The three new teams made quite an impression on F1 this year. What do you think they brought to the sport? How would the year have been without them? Better or worse?
– Thursday Thoughts question of the week
The three new teams have done a remarkable job over the last 16 months or so, starting entirely from scratch to run just 3 to 4 seconds off the frontrunning pace when many predicted they’d struggle to get within 7 seconds or so (which was their testing pace). What’s more they maintained the gap to the front despite the intense development of the championship teams, admittedly they could do so without the minute detail of the top teams.
In competitive terms they’ve really added an extra dimension to the season, they were each fighting and scrapping hard to not be the slowest of the slow and it got desparate at times! It was a race within a race, and it didn’t matter that they were 3 laps down in most races – I did think they jumped for blue flags a little badly quite frequently, coming to a complete stop seemed very dangerous to me and in my opinion caused the Webber crash in Valencia. That was my only real criticism of them.
Without them the back of the field would’ve seen Force India vs Toro Rosso vs Sauber until they improved themselves. Might have been good, these teams all have their fans which is all well and good but we’d be judging them on past form, so I reckon all three would’ve looked very lame indeed. I think we’d have seen line-up changes at more than just Sauber.
* Lotus have progressed amazingly from nothing last summer, to fielding a car within 9 months, to becoming the fastest and (largely) most reliable of the trio although they’ve suffered from hydraulic and other issues. The switch to Renault engines and Red Bull back end should propel them into the realm of the ‘existing’ teams, the added year of car development from people as good as Gascoyne and his team will surely do nothing but help too. The open-ness of Fernandes, Gascoyne, Kovalainen and various other team members as well, has been truly remarkable and particularly on Twitter. I hope they remain Lotus but if they don’t I’ll still be a fan.
* Virgin too are doing very well. They don’t have the experienced F1 unit of Gascoyne’s ex-Toyota crew although I’m sure they’d have recruited several experienced people by now. To design and manufacture an F1 car entirely digitally and have it some vaguely near the pace is a great achievement, especially when you consider the Virgin deal came fairly late in the gestation period. They are convinced they’ll make a jump forwards in the second year, I’m sceptical but then almost everybody was sceptical of them making a car at all, so I’m looking forward to what appears in February/March and I hope they are right. They’ve also got a great and pro-active Twitter presence. The flair of Richard Branson combined with the no-nonsense attitude of John Booth ought to be a match made in heaven. They’ve had far more than their fair share of hydraulic failure and this has cost them very dearly in terms of results. Reliability should remain a focus.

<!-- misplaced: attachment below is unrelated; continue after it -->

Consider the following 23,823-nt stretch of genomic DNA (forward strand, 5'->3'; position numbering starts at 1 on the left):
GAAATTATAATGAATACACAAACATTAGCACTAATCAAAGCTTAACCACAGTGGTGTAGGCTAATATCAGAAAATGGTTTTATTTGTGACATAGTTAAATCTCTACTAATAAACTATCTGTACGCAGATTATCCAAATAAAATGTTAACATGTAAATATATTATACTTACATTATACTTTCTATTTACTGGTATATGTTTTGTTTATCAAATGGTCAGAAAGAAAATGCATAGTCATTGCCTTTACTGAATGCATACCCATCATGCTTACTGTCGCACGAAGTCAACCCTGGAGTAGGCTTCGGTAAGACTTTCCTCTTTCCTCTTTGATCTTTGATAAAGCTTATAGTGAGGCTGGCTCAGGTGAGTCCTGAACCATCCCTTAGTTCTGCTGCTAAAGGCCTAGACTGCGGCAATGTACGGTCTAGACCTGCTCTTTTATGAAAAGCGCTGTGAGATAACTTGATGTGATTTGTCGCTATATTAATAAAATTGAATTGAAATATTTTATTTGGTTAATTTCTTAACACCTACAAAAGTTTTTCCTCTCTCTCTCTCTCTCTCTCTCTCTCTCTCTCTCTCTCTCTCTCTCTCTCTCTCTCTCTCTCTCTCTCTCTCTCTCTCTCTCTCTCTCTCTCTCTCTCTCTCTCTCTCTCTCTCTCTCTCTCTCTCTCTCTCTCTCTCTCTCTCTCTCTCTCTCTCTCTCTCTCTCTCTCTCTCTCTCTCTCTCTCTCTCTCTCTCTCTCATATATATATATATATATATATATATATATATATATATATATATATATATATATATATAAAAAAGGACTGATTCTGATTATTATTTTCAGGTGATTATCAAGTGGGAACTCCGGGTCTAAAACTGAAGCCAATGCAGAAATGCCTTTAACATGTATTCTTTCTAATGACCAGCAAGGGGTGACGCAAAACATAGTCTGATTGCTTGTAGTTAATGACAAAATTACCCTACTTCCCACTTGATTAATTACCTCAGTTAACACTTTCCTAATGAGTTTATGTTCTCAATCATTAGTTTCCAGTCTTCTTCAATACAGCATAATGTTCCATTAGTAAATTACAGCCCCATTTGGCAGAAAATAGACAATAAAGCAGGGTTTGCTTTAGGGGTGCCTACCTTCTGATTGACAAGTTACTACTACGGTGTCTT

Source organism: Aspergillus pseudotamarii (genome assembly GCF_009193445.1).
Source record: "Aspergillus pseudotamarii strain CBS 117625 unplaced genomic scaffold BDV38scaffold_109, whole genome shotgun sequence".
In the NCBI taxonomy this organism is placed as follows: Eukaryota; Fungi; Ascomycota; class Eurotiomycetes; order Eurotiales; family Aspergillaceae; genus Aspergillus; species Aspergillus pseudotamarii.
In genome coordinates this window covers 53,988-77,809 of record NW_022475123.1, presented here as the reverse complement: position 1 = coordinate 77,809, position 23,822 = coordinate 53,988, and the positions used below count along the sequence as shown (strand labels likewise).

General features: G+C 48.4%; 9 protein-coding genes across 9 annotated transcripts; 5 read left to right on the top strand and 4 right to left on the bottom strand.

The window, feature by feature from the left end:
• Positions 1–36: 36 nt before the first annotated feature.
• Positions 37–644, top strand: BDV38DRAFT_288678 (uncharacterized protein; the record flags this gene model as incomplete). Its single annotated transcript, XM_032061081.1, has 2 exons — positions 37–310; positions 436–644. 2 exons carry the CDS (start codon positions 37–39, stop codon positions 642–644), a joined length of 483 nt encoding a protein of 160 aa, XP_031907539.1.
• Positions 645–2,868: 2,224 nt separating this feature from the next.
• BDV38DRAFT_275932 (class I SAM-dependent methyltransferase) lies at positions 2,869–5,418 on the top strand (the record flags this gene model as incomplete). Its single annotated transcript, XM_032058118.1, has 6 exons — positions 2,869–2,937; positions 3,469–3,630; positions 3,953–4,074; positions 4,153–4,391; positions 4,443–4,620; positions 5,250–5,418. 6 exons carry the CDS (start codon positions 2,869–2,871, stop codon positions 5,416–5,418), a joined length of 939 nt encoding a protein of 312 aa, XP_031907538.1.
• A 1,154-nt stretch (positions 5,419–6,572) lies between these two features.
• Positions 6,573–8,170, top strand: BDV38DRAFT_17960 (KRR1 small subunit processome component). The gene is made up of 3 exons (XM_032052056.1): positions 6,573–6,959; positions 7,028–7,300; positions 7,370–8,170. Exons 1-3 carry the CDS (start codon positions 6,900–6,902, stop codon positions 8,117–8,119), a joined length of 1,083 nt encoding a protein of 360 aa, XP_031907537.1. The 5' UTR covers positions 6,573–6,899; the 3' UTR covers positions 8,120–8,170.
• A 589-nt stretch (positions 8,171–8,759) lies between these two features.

* Hispania have had a bumpy birth but they’ve proven everybody wrong and not only started the year… of sorts.. but also finished it, and finished it without being last (on quality of results). While they were the slowest team all year I really do think the Dallara chassis was better than it looked, sure it had a lot of problems as identified by Geoff Willis with fundamental design flaws, but it wasn’t inherently slow, it was just rushed. Production was stopped for a crucial month while Campos was ousted by Carabante. The car was not developed at all after relations with Dallara broke down during the year – they even ran the same wing design at every race, even at Monaco and Monza. You have to assume this car properly set-up and tuned and developed will have run Virgin close if not beaten them. Will we see them back next year? We will if Colin Kolles has anything to do with it. Of the three, this is the team I am most worried about for 2011 – they seem to have no car for next year other than the ones they already own. They could still end up being very embarrassing.
USF1 did actually fail, and spectacularly so. Stefan GP never really got going.
All three surviving new teams are very welcome and I hope Hispania survive even if they become the new Minardi. I loved Minardi’s spirit in the days before they became Paul Stoddart’s political plaything, they always kept going in the hope of future investment, no matter what troubles faced them they found a way through.
They’ve brought added competition, potential for the future, employment for paid drivers (and pay drivers who in reality aren’t all bad compared to standards of the past and of elsewhere), a vastly more open culture and attitude toward fans and sponsors alike, and very expensive merchandise. Get faster cars and affordable merch and I’m happy, long may they stay.